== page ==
Monthly Market Insights: The $33.6 Trillion Problem

By Dr. Sylvia Kwan

October was supposed to be all about pumpkin spice and everything nice. Too bad Halloween came early this month, in the form of an unexpected rise in interest rates, spooking investors and triggering volatility across all stock indices. The S&P 500 ended the month down 2.2%, the NASDAQ down 2.8%, and the DJIA down 1.4%, marking October as the third consecutive month of market losses.

The Federal Reserve hasn’t raised rates since July; yet rates have climbed 1% since then, and the benchmark 10-year US Treasury Yield briefly hit 5% in October, a level not seen since 2007. There’s a laundry list of reasons why, from the widening federal budget deficit to strong and unexpected Q3 growth in gross domestic product (GDP). 

But it’s all relative, which is to say that it’s most useful to put things into context. 

Interest rates have risen from near 0% to 5.25% in less than 18 months. After decades of ultra-low rates, 5.25% feels awfully high. But zoom out further, and as the chart below implies, it’s still lower than the long-term average of 5.88%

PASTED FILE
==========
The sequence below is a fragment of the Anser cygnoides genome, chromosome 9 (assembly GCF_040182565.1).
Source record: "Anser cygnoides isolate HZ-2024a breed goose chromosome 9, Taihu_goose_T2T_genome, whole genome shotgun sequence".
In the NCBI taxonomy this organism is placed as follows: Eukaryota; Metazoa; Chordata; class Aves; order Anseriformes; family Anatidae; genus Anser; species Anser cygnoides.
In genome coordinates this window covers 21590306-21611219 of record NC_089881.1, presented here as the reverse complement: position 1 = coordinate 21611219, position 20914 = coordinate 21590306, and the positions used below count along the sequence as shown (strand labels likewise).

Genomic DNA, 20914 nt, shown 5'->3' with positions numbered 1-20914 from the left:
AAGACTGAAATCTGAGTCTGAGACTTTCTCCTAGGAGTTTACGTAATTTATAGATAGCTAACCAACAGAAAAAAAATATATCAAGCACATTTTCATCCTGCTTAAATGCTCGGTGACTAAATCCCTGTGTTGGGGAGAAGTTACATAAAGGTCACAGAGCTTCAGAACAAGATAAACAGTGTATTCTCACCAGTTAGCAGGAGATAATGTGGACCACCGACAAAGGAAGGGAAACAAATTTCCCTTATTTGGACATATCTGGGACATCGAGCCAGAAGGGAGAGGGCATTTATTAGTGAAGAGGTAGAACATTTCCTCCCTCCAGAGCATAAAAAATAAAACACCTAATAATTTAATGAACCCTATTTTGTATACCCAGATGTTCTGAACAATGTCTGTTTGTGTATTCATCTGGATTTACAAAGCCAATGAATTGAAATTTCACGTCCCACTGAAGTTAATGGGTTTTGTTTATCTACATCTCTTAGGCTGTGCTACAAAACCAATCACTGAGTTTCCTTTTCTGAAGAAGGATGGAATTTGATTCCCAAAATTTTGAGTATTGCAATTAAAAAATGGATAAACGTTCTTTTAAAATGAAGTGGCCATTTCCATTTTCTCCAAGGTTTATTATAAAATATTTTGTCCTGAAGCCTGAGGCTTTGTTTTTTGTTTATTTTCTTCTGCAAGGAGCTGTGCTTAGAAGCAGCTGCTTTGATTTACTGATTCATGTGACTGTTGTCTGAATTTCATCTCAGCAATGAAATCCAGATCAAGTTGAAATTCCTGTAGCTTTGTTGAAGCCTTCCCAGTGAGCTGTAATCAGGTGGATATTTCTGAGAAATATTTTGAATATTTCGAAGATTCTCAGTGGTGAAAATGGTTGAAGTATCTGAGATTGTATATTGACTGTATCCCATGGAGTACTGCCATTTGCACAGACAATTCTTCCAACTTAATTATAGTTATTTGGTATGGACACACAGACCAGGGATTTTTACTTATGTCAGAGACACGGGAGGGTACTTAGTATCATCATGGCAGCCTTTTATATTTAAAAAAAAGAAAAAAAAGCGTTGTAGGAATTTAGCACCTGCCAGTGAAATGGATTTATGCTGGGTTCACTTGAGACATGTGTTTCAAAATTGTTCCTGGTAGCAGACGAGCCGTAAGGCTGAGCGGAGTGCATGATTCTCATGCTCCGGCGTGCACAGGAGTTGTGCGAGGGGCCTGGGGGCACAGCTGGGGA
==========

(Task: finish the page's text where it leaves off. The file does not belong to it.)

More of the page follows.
In January, economists predicted a recession, expecting that increasing interest rates coupled with high inflation would tap the brakes on the economy and send it into negative growth territory. Those predictions turned out to be wrong. The economy grew at an annual growth rate of 4.9% in Q3, driven by low unemployment, slowing inflation, and a 37% increase in US household net worth — all fueling consumer spending. The resilience of the economy has surprised many — that’s the good news. The bad news for investors? It means the Fed isn’t likely to lower rates anytime soon. 

Adding to investor concerns is the 2023 fiscal year budget deficit of $2 trillion (excludes President Biden’s federal student debt cancellation plan which never took effect). This deficit is twice that of the year before, adding to an already heavy debt load of $33.6 trillion. With higher interest rates, the cost of financing all of that debt is, well, downright frightening. 

Let’s unpack what changed from fiscal year 2022 to 2023 and put that number into context.